Evidence for Creation and LanguageQUESTION: Evidence for Creation -- From Language to TonguesANSWER:
Within a few generations of the Flood, a universal language enabled the descendents of Noah to build the World Trade Center of Babylonia. Aiming to “make a name” for themselves, they laid the foundations of a skyscrapered-megalopolis in the plain of Shinar. The enterprise was a double affront to God. Not only were they shirking God’s command to “fill the earth,” their monolithic tower was a bid to achieve divine-like status through human effort.
The divine response was quick and effective. The language God had given Adam and Eve was atomized into a multitude of “tongues,” thwarting communication and putting an end to the ambitious urban project. Thus began a deepening of the alienation man had experienced with the Fall.Evidence for Creation – Language Loses Meaning
With no common language, mankind was forced into tongue-centered enclaves. Enclaves became cultures that, over time, became increasingly isolated from each other with their own set of social customs, conventions, and values. Within each culture, language, which had created culture, was being changed by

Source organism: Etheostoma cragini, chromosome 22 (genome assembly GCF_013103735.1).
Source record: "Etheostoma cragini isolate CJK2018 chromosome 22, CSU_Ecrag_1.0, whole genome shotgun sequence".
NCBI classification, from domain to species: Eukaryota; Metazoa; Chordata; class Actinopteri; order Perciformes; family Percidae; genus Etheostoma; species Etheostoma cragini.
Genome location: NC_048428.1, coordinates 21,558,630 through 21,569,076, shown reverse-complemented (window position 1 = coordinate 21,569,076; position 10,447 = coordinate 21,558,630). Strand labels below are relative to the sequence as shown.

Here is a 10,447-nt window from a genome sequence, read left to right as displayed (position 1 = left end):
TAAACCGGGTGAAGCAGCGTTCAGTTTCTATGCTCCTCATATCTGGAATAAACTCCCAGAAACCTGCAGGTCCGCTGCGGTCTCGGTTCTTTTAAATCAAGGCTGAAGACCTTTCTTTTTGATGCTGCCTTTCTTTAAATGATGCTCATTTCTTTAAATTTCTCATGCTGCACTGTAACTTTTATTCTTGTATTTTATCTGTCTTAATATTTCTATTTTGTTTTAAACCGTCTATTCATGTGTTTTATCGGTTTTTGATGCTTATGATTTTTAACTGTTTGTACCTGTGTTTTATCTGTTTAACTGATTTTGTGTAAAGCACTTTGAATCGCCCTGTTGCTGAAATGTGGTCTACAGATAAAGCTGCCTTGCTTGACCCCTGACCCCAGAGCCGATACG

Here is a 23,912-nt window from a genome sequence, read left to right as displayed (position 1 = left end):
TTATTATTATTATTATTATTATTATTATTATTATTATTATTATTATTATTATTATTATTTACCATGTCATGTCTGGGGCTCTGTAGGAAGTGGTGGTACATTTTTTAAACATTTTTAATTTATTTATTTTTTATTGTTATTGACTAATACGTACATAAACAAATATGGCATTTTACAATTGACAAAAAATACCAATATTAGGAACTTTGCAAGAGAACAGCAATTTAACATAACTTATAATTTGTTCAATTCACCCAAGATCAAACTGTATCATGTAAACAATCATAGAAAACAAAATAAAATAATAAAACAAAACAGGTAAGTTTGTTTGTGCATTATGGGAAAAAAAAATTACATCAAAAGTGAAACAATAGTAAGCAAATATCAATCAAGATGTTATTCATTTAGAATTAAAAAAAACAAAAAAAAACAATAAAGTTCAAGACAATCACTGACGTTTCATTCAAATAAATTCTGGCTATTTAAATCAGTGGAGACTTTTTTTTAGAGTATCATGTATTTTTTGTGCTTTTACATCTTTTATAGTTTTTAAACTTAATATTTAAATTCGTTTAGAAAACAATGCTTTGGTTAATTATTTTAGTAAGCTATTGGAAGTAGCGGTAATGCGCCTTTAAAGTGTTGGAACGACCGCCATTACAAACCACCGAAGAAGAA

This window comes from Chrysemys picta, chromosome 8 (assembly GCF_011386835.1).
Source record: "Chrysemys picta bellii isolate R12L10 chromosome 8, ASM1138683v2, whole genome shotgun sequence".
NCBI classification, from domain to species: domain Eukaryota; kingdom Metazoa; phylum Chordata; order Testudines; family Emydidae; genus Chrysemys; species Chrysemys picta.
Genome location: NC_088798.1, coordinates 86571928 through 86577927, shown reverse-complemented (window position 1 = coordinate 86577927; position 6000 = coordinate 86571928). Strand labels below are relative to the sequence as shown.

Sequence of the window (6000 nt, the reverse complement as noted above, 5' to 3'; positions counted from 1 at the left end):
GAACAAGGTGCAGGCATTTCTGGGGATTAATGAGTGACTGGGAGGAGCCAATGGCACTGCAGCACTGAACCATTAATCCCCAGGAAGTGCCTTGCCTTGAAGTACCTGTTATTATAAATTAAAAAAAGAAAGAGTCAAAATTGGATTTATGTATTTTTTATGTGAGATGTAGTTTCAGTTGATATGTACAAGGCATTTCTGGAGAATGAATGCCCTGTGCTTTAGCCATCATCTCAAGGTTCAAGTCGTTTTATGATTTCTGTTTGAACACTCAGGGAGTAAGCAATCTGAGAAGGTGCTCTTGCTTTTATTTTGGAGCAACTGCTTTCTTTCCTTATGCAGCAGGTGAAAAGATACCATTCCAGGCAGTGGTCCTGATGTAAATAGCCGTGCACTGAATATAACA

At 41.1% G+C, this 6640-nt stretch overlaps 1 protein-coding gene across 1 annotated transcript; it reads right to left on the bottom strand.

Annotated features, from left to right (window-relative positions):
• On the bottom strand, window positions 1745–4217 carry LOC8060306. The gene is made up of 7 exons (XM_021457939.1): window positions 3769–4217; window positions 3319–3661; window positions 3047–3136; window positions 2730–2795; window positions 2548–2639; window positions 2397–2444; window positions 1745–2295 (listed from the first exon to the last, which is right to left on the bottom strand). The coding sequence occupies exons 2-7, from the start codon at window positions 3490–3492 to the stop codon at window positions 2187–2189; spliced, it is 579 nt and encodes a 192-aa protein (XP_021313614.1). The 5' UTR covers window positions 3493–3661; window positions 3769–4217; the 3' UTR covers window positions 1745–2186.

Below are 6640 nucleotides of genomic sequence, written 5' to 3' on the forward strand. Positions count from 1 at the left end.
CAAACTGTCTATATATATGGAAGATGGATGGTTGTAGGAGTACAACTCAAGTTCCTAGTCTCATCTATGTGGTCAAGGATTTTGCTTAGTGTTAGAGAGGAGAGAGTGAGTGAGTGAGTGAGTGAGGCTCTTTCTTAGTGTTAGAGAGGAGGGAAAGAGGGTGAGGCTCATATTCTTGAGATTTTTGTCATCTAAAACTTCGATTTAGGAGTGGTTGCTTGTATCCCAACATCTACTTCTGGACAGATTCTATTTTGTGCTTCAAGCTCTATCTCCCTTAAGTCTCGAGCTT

culture. Still under the conviction that truth existed and could be apprehended through language, new words, and new meanings to old words, were introduced reflecting changes in cultural needs, attitudes, and beliefs.
But the malleability of language and the relativization of truth gradually led to the denial of language as a carrier of meaning. According to the late deconstructionist Jacques Derrida, a linguistic expression is nothing more than a string of characters with no fixed truth content or relevance. Ironically, Derrida, and his fellow deconstructionists, spent decades writing libraries of books and essays, filled with, uh, language, to educate the logocentric masses with the “truth content” of their philosophy.
From Eden to the philosophy wing of modern universities, language is a gift that ever points to the Giver. The Lord of Hosts is also the Lord of language, whose gift is given that we may have fellowship with Him and, in fellowship, know Him.
Compliments of Regis Nicoll. This article first appeared on BreakPoint atwww.breakpoint.org
Regis Nicoll is a Centurion of Prison Fellowship’s
Wilberforce Forum. He is a columnist for Breakpoint, Salvo
Magazine, and Crosswalk
and writes for Prison Fellowship’s
blog, The Point.
He also publishes a free weekly commentary addressing the pressing issues of the day.
This article is also available inSpanish